I want to express my deepest gratitude & appreciation to the big crowd that turned out last night in Portland. After years and months of zoom calls, It was nice to see everyone safely in person.
For those who couldn’t make the event, I recently shared the stage with Ruskin Hartley, the Director of the International Dark-Sky Association. Included in that talk are some of the stories behind the photos in Night On Earth – available for streaming online:
This week (April 22 – 30) is International Dark Sky Week!
It may seem like a small thing that most may not ever think about, but artificial light pollution can be problematic for a number of reasons. Not only does it disrupt the natural habitat of wildlife by stifling reproduction, disrupting migration, and increase predation – it can also have harmful effects on human health and negatively impact climate change. Last but not least if you’re a photography enthusiast or simply someone who enjoys staring up at the heavens, light pollution greatly obscures our view of the universe around us.
There are a number of ways to get involved in curbing light pollution in your community. Most major cities may already have an organization or two to join or work along side. Community members can help measure light pollution and share data using their cell phone, and there are several things you can evaluate at your own home to cut down on the amount of artificial light contributed to the evening skies.
For more information and to find out what you can do to be an advocate for curbing light pollution in your community, visit darksky.org. Following the release of my latest book Night On Earth I had the pleasure of presenting with the International Dark-Sky Association’s Executive Director Ruskin Hartley. This is a fantastic and well-organized group doing great work. Check them out and get educated on light pollution and how you can help minimize it!
The PubWest Book Design Awards recognize superior design and outstanding production quality of books published throughout North America. A big thank you to our publishers at Insight Editions, who continue to support me and the projects I wish to bring to light.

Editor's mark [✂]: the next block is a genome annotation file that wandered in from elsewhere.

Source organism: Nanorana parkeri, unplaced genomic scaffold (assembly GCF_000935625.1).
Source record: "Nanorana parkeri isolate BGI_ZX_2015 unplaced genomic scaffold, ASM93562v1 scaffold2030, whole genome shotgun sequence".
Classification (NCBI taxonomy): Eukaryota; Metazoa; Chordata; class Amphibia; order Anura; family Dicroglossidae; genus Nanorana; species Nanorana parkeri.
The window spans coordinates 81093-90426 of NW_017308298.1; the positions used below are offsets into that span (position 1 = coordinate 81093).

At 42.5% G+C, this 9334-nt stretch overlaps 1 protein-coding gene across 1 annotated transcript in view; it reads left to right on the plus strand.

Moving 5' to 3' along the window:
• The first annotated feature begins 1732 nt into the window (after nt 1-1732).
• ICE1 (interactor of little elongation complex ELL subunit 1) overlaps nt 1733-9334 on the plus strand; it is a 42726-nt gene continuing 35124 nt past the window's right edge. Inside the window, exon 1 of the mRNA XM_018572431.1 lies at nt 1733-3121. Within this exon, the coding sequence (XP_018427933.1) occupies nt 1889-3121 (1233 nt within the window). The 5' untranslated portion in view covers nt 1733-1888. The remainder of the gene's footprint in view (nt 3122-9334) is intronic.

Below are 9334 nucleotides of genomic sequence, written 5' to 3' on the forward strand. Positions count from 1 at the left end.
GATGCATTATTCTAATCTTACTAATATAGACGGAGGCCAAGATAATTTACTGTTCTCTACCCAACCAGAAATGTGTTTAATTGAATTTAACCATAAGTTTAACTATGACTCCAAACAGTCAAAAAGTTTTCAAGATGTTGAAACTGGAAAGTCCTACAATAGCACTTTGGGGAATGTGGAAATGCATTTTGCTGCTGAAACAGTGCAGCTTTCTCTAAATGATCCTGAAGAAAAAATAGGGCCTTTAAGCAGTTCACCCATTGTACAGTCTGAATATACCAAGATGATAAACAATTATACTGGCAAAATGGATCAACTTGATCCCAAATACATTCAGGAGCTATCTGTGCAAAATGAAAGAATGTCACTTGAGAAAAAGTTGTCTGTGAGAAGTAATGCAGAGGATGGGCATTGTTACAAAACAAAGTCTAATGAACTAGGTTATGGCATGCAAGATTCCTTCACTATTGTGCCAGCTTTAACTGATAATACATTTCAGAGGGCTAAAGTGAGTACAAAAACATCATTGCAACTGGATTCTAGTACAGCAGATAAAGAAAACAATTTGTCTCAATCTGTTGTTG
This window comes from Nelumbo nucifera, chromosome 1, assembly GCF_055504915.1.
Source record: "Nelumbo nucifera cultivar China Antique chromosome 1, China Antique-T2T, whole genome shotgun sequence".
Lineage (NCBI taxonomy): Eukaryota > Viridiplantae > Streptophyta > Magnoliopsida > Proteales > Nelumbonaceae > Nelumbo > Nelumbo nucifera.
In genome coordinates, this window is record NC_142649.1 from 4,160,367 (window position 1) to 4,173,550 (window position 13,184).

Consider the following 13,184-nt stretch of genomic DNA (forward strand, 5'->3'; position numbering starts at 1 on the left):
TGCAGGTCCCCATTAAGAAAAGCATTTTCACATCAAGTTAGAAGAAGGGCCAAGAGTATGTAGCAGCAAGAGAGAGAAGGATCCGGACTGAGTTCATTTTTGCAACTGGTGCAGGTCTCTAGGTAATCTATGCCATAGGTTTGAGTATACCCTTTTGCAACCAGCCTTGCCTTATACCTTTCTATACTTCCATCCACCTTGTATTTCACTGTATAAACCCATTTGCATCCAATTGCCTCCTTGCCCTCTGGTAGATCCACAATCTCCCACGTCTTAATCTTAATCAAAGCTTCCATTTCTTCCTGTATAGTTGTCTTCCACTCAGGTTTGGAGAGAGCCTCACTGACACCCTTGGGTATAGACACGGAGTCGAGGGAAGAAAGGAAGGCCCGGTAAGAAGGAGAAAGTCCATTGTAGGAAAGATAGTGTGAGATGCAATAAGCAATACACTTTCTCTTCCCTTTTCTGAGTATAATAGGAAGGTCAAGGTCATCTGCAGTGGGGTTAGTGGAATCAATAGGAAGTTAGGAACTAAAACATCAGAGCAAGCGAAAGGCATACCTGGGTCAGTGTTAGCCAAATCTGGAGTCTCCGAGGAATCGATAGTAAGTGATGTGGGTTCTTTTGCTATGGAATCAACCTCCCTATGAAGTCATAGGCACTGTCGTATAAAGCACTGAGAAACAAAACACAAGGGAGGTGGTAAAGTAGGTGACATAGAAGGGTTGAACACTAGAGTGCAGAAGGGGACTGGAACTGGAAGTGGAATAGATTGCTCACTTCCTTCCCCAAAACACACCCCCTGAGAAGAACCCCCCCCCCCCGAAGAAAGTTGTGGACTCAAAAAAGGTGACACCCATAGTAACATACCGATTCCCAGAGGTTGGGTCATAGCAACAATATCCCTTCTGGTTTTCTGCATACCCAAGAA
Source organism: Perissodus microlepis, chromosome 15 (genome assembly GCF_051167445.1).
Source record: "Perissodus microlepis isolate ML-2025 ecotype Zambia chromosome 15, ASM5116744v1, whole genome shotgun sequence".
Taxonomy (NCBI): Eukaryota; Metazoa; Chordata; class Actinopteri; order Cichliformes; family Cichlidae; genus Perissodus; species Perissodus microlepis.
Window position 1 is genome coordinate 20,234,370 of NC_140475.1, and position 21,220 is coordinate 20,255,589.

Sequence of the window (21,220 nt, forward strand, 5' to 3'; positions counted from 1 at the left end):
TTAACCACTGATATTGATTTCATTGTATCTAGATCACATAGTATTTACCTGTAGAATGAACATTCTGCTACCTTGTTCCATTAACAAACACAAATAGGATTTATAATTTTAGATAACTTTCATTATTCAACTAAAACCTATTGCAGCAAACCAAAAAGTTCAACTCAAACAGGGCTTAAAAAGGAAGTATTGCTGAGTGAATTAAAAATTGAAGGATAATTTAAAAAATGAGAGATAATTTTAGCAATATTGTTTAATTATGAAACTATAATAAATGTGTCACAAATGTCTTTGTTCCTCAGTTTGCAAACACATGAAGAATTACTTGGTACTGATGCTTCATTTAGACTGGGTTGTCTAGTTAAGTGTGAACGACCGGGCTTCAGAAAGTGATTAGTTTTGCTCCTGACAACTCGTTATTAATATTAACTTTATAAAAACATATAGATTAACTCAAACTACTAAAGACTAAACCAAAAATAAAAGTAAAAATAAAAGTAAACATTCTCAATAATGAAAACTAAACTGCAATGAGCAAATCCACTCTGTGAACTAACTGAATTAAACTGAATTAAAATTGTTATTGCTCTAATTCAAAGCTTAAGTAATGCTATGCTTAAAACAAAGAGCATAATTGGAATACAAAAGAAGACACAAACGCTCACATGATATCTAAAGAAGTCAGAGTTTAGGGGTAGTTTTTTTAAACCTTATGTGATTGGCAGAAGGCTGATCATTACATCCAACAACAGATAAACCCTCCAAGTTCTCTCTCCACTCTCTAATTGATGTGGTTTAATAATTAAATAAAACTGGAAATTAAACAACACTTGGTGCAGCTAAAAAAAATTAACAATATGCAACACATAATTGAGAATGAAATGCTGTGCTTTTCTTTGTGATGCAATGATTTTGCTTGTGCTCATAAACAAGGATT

An even bigger thank you to everyone who has purchased the book thus far. We’ve been shipping them out non-stop, not to mention the copies that have been sold at various events along the way. I love knowing that so many of you still appreciate the feel of a tangible photo book at a time when so much is online.night
I’m excited to announce that today is the official publishing date for my latest book, Night On Earth! I set out to create a book that not only encompasses night photography of stars, cultures, animals and more – but also explores the margins of the night at both dusk and dawn. I wanted to capture the buzz of activity, the glow of the heavens, the lights of cities – all of the things that only reveal themselves when daylight gives way to darkness.
I’m incredibly happy with the way this book turned out as far as image quality, and the authors we worked with to make it a complete package. Included is a forward from Executive Director of the International Dark-Sky Association Ruskin Hartley, and an introduction by award-winning New Yorker staff writer David Owen.
Order your signed copy today! If you pre-ordered, your books will be on the way as soon as I can sign them. If you’re near the Seattle area I’ll be giving a Night On Earth presentation in just a few weeks on December 7th at Town Hall. Ruskin will also be joining me for this event as we talk about light pollution, how it affects each and every one of us – and what’s being done to minimize our human impact on the night sky.